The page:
the gossip spreads
– Srinivas S. Chennai (India)
(Haiku Presence, Issue 64)
We daily come across a lot of information that’s based on the individual perceptions and understandings of various realities and experiences spread all around us. This is the era of information and news where a small expression or thought may take less than a minute to spread like a fire.
In this haiku, the gossip silently spreads all over because of the sensitivity of its nature. I may take the gossip as part of certain taboos that need to be broken. This gossip might not be accepted by the masses but still finds its place among people. This gossip may be less important before it’s being spread but becomes significant once it gets highlighted.
Evening rain is barely noticed by many as everyone is quite busy or tired due to their daily life routines. But, evening rain can subtly bother our mind or feelings. So, there is a deep connection between the sound of evening rain that is almost invisible due to the darkness and gossip that still finds it worth among people before they go to sleep.
– Hifsa Ashraf (Pakistan)
I like that this haiku can be read in two ways:
“silently the gossip spreads/evening rain”
“silently the gossip spreads evening rain”
In the first way, the evening rain is being juxtaposed with gossip spreading silently. In the second version, the gossip is spreading evening rain. This is one of the joys of haiku, that a reader can pass through a haiku in various ways and arrive at myriad interpretations.
“evening rain” is not quite a kigo (seasonal reference) because every season can have evening rain in many areas of the world. However, with the poet residing in India, it might reflect the monsoon season. That’s why it’s important to know the context in which the poem is written to understand kigo.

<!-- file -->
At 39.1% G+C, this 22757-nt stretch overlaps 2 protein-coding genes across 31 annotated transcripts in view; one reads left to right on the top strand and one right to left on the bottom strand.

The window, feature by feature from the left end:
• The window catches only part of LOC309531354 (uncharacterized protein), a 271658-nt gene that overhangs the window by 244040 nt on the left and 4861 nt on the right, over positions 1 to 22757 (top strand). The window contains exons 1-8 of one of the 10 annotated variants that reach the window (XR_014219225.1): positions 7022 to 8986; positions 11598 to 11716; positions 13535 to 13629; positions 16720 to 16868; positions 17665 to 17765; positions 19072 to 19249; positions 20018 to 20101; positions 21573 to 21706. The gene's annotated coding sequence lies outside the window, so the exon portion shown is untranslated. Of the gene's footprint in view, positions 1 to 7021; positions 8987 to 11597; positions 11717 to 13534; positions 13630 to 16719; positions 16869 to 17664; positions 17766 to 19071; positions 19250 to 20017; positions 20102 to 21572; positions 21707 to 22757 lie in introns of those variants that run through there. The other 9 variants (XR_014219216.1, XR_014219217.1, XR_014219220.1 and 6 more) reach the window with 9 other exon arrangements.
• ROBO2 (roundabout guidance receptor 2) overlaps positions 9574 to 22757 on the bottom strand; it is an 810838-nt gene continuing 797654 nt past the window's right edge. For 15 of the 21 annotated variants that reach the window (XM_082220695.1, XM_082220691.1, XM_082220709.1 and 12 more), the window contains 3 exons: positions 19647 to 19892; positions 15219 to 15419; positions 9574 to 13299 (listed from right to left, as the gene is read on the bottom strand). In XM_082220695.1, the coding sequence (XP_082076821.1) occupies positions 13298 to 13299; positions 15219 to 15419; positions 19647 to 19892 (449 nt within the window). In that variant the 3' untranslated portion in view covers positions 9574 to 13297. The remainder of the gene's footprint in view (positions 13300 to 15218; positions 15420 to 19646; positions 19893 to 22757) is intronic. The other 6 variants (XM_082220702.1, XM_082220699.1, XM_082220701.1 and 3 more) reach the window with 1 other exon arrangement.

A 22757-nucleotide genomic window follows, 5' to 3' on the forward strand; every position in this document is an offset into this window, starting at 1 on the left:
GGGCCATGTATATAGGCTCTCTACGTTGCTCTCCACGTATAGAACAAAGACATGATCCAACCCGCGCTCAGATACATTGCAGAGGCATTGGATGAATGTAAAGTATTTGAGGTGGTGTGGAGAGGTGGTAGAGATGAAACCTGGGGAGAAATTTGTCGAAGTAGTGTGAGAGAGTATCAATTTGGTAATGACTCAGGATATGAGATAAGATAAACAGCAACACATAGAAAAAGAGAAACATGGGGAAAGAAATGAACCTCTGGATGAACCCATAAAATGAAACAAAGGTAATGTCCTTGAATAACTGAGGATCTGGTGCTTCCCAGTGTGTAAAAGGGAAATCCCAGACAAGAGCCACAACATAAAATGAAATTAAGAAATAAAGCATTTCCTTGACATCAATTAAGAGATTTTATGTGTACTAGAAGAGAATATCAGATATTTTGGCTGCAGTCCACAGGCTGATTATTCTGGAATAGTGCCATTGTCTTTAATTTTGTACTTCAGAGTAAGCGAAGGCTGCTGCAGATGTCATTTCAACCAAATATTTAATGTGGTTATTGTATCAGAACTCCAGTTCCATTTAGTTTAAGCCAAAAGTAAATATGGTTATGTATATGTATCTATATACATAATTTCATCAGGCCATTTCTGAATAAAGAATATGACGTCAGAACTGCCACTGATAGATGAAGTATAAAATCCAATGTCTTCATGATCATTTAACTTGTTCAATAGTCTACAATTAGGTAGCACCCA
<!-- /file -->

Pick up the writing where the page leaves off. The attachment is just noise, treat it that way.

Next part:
Evening rain can be sometimes silent or loud to us. With all the events that have gone on during the day, our minds might be cluttered. With this buzzing mind, we might not be able to appreciate this sound of evening rain. However, there are times in the evening when we’re lonely and introspective when rain is a welcome sound to soothe our spirit. In this sense, “evening rain” might be either a comparison or contrast with the first part of the poem. It might also be associating each droplet as a piece of gossip.
The most prominent letter used in this haiku is “s,” and I believe there’s a reason for this. The poet might have wanted the “sss” clamor of rain reflected in the haiku. In the last line, the strong presence of “n” brings a serious tone and a sense of finality.
The structure of the haiku is standard with the rhythm of traditional Japanese haiku. The lack of punctuation gives rise to varied readings of this poem, which adds to its strength. A fine haiku written with an introspective mind.
– Nicholas Klacsanzky (USA)
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